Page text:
Female comedians like Margaret Cho and Sarah Silverman get out there and break societal conventions every single day with their controversial humor and very little of it has to do with talking about people they sleep with; Lisa Lampanelli is not your friend, ladies. But comediennes are the one exception. I turn on the TV and see them everywhere. I suppose the comic’s stage is the one place we all sort of feel okay with when it comes to controversy, especially from women.

Film is a different form of expression entirely. Music allows the artist to channel their feelings and experiences in more literal ways, whereas a director is telling a story which may or may not show us a piece of herself, however cryptic and metaphoric that piece may be. A controversial female director is one who is controversial for what she creates, not what she has to say in public.

Sofia Coppola is controversial because she approaches women with candor. All of her films have this dreamy quality that only sort of washes over the darkness and despair of her central characters. They’re fairytales for the indie set. The Virgin Suicides, a film as powerful as its literary predecessor written by – gasp! – a man, finds the teenaged Lisbon girls killing themselves one by one, too stubborn to accept life and all its flaws and limitations. It’s controversial because it’s damn honest and it all but romanticizes suicide. Marie Antoinette was similarly controversial because it empathized with a woman many in Europe still believe to be responsible for economic ruin in France hundreds of years ago. There’s also a strong hatred of Monarchy over there whereas most Americans find Monarchy to be adorable and fancy.

Mary Harron was likewise controversial with AMERICAN PSYCHO, another case of women (in this case Harron and screenwriter Guinevere Turner) adapting a male’s literature, based on the Bret Easton Ellis novel. Patrick Bateman is a misogynistic, egotistical and paranoid yuppie prick who sets about objectifying and murdering women. The film itself is notorious in this objectification and graphic depiction of sex and it sort of has to be because Patrick Bateman is just so matter-of-fact about everything from Huey Lewis to anal gratification to stabbing someone in the face.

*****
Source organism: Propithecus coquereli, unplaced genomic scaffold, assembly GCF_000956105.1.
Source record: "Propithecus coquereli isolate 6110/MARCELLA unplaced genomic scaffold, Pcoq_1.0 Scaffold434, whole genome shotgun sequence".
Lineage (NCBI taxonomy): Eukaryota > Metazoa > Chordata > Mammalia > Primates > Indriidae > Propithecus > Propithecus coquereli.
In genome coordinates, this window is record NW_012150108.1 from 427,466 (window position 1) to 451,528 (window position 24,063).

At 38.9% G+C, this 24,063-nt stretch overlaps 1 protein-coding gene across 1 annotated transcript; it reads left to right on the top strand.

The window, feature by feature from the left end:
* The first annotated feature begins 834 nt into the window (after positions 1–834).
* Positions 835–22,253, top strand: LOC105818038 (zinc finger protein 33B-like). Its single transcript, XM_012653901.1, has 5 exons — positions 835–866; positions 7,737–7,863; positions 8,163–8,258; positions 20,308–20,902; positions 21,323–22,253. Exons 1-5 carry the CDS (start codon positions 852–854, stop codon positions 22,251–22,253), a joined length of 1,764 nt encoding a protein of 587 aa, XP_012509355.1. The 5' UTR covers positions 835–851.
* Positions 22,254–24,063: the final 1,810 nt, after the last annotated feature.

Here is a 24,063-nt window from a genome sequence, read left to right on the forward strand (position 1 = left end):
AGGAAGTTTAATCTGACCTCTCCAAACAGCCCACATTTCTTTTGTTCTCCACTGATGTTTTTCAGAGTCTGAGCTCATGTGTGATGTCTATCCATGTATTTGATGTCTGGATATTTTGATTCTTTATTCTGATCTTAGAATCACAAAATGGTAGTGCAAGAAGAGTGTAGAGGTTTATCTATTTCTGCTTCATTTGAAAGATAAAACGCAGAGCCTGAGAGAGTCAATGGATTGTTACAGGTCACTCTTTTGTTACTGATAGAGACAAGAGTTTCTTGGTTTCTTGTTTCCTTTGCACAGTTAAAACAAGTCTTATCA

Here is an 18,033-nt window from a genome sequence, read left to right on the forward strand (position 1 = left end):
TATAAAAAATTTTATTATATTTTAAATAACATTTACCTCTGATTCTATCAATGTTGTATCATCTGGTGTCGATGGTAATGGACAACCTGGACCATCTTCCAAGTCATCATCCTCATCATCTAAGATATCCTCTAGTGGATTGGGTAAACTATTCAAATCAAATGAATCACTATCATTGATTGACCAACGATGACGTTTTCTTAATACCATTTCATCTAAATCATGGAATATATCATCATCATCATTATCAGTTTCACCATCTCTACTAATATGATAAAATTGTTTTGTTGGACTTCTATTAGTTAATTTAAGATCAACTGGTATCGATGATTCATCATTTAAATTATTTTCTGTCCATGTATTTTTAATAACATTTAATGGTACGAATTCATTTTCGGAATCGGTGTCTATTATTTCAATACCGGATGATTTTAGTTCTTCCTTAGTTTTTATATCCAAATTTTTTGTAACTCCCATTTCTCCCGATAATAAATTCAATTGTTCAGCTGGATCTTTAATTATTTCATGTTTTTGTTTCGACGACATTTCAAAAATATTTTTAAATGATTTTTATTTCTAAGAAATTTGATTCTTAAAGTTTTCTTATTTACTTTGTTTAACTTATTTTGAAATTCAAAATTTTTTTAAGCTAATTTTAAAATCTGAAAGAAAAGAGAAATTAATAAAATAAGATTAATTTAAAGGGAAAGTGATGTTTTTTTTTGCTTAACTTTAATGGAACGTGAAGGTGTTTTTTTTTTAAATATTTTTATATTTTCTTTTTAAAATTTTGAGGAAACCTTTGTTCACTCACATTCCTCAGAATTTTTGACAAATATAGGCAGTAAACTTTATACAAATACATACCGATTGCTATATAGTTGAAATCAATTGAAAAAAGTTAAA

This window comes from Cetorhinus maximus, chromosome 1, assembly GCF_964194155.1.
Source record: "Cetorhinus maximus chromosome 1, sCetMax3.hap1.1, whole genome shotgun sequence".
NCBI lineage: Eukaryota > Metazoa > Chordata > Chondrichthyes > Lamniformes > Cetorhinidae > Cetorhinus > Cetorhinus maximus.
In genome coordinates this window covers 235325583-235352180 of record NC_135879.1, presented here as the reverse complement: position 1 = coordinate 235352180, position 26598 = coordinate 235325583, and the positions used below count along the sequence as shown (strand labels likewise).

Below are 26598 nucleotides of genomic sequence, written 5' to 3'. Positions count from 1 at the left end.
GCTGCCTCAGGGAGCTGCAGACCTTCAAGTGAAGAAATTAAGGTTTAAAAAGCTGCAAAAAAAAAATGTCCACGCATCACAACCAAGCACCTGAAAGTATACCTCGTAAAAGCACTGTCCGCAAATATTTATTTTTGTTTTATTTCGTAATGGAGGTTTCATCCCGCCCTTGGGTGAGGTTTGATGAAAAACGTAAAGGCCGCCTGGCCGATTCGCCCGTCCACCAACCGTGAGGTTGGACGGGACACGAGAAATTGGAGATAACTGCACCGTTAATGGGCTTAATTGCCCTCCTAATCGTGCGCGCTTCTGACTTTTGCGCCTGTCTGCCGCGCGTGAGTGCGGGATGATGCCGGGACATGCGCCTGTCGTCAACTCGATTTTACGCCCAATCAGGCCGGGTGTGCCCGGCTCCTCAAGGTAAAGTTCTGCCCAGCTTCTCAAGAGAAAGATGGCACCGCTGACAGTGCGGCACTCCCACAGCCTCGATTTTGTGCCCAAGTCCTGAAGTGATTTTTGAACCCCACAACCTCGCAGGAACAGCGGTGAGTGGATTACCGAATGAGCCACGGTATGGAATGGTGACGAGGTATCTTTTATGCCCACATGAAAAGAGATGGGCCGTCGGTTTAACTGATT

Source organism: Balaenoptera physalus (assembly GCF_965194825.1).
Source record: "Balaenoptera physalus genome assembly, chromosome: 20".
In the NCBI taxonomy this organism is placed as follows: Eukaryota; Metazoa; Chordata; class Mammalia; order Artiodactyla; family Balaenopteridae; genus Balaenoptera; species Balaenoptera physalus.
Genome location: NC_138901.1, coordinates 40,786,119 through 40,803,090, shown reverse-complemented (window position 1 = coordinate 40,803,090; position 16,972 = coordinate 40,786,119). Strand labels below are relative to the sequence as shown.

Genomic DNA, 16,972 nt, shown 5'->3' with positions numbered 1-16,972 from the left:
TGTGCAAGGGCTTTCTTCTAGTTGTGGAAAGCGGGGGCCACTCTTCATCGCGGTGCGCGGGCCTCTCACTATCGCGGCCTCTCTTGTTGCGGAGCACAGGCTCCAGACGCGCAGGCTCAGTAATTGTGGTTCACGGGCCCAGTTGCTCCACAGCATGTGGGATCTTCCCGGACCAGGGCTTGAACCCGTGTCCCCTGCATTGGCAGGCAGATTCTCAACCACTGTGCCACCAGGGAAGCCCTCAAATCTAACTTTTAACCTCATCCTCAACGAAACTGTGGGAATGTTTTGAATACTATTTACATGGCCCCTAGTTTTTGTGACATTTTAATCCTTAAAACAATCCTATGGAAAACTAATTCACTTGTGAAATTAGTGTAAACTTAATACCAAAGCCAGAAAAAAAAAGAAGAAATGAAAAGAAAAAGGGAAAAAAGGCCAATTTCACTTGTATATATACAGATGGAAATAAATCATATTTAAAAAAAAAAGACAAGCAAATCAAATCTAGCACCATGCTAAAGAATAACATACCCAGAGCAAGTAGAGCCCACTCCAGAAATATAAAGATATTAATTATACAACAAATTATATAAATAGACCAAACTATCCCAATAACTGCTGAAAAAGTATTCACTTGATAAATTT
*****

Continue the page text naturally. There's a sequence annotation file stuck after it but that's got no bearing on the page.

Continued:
Kathryn Bigelow is controversial because she makes raw films filled with action and bravado and testosterone. And maybe she’s the best example here because she not only made an audacious war film (THE HURT LOCKER), but she won an Oscar for it, beating her ex-husband James Cameron and his silly little movie about aliens fighting cartoon military villains for the future of Fern Gully.

It’s almost as if the controversy of being a woman and being a filmmaker is that you have the sheer audacity to not be a man. And I’m not sure that this is purely a case of men rejecting women as filmmakers in Hollywood, as I’ve heard from several men and women in the industry that this isn’t as true as some would have you believe. There just simply aren’t more women making movies, at all. And maybe part of this is some residual understanding of how things used to be which has fomented some ignorance and lack of desire to enter into a career of filmmaking.